Stallman accepts terms such as libre Software, FLOSS, and "unfettered software," but prefers the term "free software" since a lot of energy has been invested in that term. (For similar reasons, he argues for the term "proprietary software" rather than "closed source software", when referring to software that is not free software.)

The term "free software", however, can mean either "unrestricted software" or "zero-cost software" or both. Over the years, people have tried to come up with a more intuitive and less ambiguous term. See gratis versus libre and open source software.

Stallman strongly objects to the term "open source" to replace the term "free" since he says it hides the goal of freedom. He declines interviews for stories that would label his work as "open source," claiming that they would misrepresent his views.


GNU/Linux naming controversy

While often closely associated with GNU/Linux, Stallman's relationship with it is occasionally controversial. Most notably he has insisted that the term "GNU/Linux" or "GNU+Linux" be used to refer to the operating system created by combining the GNU system and the Linux kernel. He claims that the connection between the GNU project's philosophy and its software is broken when people refer to the combination as merely "Linux."[9] This practice is described as "just ridiculous" by Linus Torvalds in the documentary Revolution OS. Nevertheless, Torvalds is also quoted as saying: "Think of Richard Stallman as the great philosopher and think of me as the engineer."[10]


Copyright, patents, and trademarks

Stallman claims that the term "Intellectual Property" is designed to confuse people, and is used to prevent intelligent discussion on these specific laws by lumping together areas of law that have little or nothing in common. Although not a lawyer, he has argued that by referring to these laws as "property" laws, the term biases the listener when thinking about how to treat these issues.

"These laws originated separately, evolved differently, cover different activities, have different rules, and raise different public policy issues. Copyright law was designed to promote authorship and art, and covers the details of a work of authorship or art. Patent law was intended to encourage publication of ideas, at the price of finite monopolies over these ideas--a price that may be worth paying in some fields and not in others. Trademark law was not intended to promote any business activity, but simply to enable buyers to know what they are buying."[11]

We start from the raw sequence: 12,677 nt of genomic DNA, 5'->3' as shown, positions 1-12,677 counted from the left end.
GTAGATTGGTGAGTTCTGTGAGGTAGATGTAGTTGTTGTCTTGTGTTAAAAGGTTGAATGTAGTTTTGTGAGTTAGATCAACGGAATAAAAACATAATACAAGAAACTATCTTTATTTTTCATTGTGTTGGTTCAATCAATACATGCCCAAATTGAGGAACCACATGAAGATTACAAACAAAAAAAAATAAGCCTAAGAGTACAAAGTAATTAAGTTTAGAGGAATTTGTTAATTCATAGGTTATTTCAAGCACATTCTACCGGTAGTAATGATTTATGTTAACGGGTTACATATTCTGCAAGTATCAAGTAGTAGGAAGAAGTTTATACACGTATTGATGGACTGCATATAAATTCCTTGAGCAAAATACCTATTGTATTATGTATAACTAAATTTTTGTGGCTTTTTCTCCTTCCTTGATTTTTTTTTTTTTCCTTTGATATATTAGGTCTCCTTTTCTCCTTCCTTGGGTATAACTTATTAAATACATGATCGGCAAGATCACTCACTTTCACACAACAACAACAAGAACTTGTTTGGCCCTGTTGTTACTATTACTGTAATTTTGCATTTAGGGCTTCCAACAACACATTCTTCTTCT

Recognition

Stallman has received numerous prizes and awards for his work, amongst them:

1990: MacArthur Fellowship 1991: The Association for Computing Machinery's Grace Murray Hopper Award "For pioneering work in the development of ... EMACS" 1996: Honorary doctorate from Sweden's Royal Institute of Technology 1998: Electronic Frontier Foundation's Pioneer award 1999: Yuri Rubinsky Memorial Award 2001: Second honorary doctorate, from the University of Glasgow 2001: The Takeda Techno-Entrepreneurship Award for Social/Economic Well-Being (武田研究奨励賞) 2002: National Academy of Engineering membership 2003: Third honorary doctorate, from the Vrije Universiteit Brussel 2004: Fourth honorary doctorate, from the Universidad Nacional de Salta. [27] 2004: Honorary professorship, from the Universidad Nacional de Ingeniería del Perú.

(bio from http://www.answers.com/Richard%20Matthew%20Stallman )

More Information

Interview by Richard Poynder, here at http://poynder.blogspot.com/2006/03/interview-with-richard-stallman.html

Key Books

Stallman, Richard M. (2002). Free Software, Free Society: Selected Essays of Richard M. Stallman. Cambridge, Massachusetts: GNU Press. ISBN 1882114981. (Also available online in various formats, e.g. PDF [28].)

Williams, Sam (2002). Free as in Freedom: Richard Stallman's Crusade for Free Software, O'Reilly Media. ISBN 0596002874., chapter 3. Available online, accessed on 18 February, 2005

Various (1999). Open Sources: Voices from the Open Source Revolution, O'Reilly Media. ISBN 1-56592-582-3.. Stallman chapter available online, accessed on 18 February, 2005